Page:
1) You (or your partner, if applicable) Do NOT Want A Homebirth
I realise that this might seem obvious upon first glance, but after 20 years of birthwork, I have been to many planned homebirths where either the pregnant person or their partner did not want to have a homebirth. I am not talking about pregnant folks who choose homebirth under duress because they can't find a birth centre or hospital provider that will honour their informed choices, but rather people who do NOT want to be giving birth at home. Many of them will start care out with a midwife, planning a homebirth, because they were pressured to do so by their partner, friend, or family member. Sadly, some will sign on because it is the trendy thing to do and they want to get their "crunchy parent" points. Frequently, these folks will end up transporting in labour for a myriad of reasons and almost none of them will be satisfied with their birthing experience no matter what their providers do or where they end up giving birth.
As for reluctant partners: I always say that the pregnant person gets the last word on where they give birth, how they give birth, and who they have attend (or not attend) their birth. Only a pregnant person knows if a disagreement about the place of birth is worth stressing or ending a relationship over.
While it is absolutely true that homebirth can be cathartic and very empowering for pregnant people with a history of sexual abuse, assault, or rape, it can also be terrifyingly triggering despite all best intentions and preparations. Unfortunately, this is an area that is not talked about often enough in general and it is sometimes hard to predict how intensely a person will react to labour or birth until they are in the middle of it. While this is not always the case, many people find that pregnancy alone is very triggering and they might need medications that would require a birth to occur in hospital for the newborn's safety.
Even if you have had previous pregnancy and birthing experiences without past trauma being a negative factor, please find a way to disclose that you have a history of trauma to your provider so that they can prepare themselves to better support you if you end up being triggered during pregnancy, labour, or the moments of birth.
Experiencing intense social or body dysphoria during pregnancy can be a reason for or against having a homebirth. For transgender, nonbinary, and gender non-conforming (TNBGNC) people pregnancy can be a difficult time because of changes in their body that can accentuate certain parts; how much focus and attention will be given to their bodies by others; the often inappropriate questions from strangers, especially if the pregnant person presents masculine or androgynous; the cis-het, woman centred nature and culture of birth, birth education, and providers; and the fear that they will not be respected by their care providers when it comes to their name, pronouns, and gender identification. Some TNBGNC people end up having wonderful, supportive, and affirming care and birthing experiences at home, while others have better luck finding the kind of compassionate and competent care they need in hospital. In either case, a doula who is competent in providing support for TNBGNC pregnant people will be an invaluable member of the birth team.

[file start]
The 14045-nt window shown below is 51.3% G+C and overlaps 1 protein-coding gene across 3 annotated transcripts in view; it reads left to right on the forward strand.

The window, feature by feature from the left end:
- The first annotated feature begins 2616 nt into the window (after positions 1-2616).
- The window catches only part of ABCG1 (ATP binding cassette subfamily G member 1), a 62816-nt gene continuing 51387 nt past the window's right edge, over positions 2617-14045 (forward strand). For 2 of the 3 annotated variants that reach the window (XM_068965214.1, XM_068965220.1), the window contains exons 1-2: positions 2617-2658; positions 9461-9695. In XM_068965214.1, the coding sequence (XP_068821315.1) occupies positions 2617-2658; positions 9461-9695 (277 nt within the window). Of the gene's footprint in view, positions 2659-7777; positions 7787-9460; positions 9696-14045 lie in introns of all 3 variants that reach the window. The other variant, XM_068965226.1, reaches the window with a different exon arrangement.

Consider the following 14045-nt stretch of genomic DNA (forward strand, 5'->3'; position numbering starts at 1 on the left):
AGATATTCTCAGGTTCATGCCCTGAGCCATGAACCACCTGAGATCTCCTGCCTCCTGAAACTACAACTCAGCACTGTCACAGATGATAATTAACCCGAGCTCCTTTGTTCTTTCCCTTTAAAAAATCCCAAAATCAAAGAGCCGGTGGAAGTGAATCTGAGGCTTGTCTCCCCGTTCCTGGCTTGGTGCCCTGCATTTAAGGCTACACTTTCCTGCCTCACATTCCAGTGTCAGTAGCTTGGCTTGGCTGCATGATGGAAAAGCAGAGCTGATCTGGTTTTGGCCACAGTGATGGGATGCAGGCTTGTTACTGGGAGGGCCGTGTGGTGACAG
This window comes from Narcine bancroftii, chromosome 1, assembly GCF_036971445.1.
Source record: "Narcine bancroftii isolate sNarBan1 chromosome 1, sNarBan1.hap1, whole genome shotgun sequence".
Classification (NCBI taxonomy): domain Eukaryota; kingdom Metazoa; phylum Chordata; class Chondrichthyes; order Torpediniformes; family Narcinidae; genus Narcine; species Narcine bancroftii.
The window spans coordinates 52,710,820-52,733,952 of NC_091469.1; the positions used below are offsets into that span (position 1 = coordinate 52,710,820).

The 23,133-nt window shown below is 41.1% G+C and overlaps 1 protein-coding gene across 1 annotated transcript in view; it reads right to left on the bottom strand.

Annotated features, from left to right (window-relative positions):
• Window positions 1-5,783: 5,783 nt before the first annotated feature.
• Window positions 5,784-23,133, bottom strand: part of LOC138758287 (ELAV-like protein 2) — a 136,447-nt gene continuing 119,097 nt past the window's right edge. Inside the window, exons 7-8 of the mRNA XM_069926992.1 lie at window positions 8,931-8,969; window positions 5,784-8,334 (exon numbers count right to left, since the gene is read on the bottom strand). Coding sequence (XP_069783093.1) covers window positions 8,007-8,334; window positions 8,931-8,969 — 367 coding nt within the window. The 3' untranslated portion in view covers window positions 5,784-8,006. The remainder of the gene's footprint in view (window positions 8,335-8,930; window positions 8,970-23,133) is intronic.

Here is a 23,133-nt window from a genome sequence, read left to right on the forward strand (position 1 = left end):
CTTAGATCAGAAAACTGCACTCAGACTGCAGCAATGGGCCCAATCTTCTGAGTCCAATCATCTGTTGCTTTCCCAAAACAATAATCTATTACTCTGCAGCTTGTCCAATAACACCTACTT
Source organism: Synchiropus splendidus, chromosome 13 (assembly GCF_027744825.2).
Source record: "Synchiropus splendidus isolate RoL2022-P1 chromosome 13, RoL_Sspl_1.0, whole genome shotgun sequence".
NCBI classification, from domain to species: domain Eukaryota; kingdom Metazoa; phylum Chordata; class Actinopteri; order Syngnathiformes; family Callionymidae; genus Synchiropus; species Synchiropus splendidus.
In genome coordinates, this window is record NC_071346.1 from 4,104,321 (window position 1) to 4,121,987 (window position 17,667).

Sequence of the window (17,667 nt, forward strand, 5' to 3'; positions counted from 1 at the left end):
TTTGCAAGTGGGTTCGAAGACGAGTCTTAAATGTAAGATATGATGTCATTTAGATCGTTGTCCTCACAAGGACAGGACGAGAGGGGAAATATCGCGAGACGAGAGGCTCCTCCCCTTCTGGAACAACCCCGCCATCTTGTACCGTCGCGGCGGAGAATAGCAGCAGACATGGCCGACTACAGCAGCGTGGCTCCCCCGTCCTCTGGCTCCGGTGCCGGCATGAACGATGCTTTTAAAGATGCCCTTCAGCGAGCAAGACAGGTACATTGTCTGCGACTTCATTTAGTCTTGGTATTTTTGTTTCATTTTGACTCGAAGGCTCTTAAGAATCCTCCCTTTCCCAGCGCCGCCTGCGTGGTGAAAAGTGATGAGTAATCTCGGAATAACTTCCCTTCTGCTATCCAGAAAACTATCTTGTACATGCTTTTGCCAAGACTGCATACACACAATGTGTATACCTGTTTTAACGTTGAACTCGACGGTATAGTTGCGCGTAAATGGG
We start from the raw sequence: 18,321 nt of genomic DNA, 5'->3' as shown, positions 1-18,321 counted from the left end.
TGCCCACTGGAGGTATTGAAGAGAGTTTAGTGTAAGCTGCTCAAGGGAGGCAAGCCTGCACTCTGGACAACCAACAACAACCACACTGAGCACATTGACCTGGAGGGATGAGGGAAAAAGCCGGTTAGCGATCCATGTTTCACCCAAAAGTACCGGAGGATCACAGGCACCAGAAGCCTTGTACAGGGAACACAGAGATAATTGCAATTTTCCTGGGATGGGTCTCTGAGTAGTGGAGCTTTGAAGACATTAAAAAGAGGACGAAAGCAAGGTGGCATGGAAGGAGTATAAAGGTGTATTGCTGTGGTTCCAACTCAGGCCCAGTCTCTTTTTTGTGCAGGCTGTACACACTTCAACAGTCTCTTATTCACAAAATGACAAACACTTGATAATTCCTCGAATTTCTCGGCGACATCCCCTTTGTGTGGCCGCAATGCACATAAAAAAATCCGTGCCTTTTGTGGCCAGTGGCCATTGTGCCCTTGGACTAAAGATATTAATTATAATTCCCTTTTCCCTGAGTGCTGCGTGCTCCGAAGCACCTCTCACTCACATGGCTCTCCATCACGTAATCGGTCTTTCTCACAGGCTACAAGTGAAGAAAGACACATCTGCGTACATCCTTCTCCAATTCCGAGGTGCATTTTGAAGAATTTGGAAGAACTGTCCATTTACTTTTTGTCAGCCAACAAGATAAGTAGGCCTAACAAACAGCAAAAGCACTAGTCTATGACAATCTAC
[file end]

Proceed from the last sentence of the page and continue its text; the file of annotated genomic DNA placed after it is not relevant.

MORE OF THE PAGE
Another population of pregnant people who can experience body dysphoria are those with current eating disorders or a history of eating disorders (ED). The sometimes drastic changes in the pregnant body along with the focus and attention others will give their bodies, can cause anxiety, stress, and unhealthy eating habits. The heavy focus on food and nutrition during pregnancy can also cause a lot of anxiety, stress, and push a pregnant person towards unhealthy eating habits. ED is not an immediate risk out for homebirth and current standard of practice suggests that pregnant people who have group and or therapy support and in some cases, medication for anxiety, and who are eating a healthy diet can safely plan a homebirth. For many folks with ED, pregnancy can actually be a time of great empowerment and marveling at what their bodies can do.
4) History of Homebirth to Hospital Transports
Having a history of planned homebirths that ended up as transports to the hospital either before or immediately after birth alone is not cause to rule out planning a homebirth. However, it is our opinion that if a person has had two or more subsequent planned homebirths end up in a transport to the hospital, it may be time to really assess these past experiences with a fine tooth comb, assess current health concerns, and highly consider having co-care with a physician to ensure that as many potential roadblocks as possible can be addressed to avoid having another homebirth to hospital transport situation.
I hope this helps clarify some complications and circumstances when homebirth might not be the best decision for a pregnant person to make.